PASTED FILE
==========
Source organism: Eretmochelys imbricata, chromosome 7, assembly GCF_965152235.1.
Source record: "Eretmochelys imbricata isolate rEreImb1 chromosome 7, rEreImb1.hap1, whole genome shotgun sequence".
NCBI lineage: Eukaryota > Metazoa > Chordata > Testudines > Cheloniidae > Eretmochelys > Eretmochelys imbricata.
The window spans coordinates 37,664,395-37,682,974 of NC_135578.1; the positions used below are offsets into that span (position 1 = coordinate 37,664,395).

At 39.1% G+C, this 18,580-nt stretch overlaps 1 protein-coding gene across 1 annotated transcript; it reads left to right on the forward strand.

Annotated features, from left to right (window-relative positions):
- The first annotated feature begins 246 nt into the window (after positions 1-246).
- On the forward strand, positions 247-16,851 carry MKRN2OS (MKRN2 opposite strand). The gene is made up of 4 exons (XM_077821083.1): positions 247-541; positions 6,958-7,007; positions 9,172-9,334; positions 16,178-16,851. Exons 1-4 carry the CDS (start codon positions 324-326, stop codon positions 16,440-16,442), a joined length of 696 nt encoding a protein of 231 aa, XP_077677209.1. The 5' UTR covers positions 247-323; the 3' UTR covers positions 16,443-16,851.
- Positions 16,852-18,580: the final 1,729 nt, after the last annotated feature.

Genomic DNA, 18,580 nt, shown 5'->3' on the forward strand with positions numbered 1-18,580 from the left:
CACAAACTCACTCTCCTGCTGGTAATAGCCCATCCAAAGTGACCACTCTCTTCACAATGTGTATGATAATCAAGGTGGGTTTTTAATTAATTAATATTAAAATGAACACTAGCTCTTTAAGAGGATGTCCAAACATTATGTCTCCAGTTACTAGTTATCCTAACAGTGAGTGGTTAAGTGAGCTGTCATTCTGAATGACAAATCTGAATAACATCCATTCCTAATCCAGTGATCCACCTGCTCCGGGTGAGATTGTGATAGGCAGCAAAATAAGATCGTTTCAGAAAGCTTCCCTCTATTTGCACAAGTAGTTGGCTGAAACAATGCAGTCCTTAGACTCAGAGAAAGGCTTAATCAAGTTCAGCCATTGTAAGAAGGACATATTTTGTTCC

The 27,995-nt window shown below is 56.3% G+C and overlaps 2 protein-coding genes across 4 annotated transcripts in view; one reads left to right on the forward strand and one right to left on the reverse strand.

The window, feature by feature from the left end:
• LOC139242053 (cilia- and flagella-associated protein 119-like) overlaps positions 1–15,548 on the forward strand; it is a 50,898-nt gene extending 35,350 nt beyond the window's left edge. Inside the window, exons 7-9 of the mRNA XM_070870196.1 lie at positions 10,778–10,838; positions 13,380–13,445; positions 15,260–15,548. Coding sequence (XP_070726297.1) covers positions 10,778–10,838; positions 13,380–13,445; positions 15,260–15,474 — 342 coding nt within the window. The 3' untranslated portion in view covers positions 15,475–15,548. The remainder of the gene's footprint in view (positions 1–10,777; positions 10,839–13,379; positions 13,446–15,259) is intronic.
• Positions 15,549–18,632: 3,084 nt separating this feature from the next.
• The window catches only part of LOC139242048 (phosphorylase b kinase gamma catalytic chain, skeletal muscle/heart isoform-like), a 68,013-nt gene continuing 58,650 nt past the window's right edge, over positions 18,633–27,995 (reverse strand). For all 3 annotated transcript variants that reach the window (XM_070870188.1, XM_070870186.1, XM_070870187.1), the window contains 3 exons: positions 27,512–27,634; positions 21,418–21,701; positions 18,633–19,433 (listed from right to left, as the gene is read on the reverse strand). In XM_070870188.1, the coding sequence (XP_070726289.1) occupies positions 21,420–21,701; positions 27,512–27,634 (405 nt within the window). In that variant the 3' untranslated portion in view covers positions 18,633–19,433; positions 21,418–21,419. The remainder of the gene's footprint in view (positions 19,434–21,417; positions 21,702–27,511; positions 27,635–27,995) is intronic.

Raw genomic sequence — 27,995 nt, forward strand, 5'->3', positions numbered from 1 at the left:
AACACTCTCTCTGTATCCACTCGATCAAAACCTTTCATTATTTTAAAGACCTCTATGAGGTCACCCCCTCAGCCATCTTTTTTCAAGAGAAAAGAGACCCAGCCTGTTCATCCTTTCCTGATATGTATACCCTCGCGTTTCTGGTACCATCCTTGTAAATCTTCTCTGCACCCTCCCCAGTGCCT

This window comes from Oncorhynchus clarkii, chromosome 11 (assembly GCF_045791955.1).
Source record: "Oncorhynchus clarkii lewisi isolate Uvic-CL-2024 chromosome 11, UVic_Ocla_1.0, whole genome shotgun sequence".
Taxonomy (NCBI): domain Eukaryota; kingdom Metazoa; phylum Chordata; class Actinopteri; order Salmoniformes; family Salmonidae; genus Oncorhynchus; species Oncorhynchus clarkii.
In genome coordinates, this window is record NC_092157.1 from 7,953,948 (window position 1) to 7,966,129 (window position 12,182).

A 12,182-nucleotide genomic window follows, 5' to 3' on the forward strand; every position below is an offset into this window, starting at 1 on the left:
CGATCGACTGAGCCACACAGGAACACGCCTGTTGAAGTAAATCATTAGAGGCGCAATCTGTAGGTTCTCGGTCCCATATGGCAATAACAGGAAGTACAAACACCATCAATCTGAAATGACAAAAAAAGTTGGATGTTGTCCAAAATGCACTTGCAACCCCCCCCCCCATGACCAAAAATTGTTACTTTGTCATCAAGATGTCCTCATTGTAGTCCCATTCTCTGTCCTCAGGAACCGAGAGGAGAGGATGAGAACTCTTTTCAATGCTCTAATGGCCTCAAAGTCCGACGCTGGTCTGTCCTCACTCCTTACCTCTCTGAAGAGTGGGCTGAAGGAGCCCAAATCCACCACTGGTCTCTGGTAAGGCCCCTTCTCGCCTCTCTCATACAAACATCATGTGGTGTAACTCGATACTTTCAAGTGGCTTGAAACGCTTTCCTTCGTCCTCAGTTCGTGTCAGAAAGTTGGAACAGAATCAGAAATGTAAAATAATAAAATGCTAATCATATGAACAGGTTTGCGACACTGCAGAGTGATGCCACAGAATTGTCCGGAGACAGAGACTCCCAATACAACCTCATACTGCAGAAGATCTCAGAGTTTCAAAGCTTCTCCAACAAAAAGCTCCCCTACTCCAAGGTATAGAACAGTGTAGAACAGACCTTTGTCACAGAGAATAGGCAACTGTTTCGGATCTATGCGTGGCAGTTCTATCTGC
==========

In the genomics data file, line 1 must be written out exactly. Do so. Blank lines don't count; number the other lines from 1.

Source organism: Eretmochelys imbricata, chromosome 7, assembly GCF_965152235.1.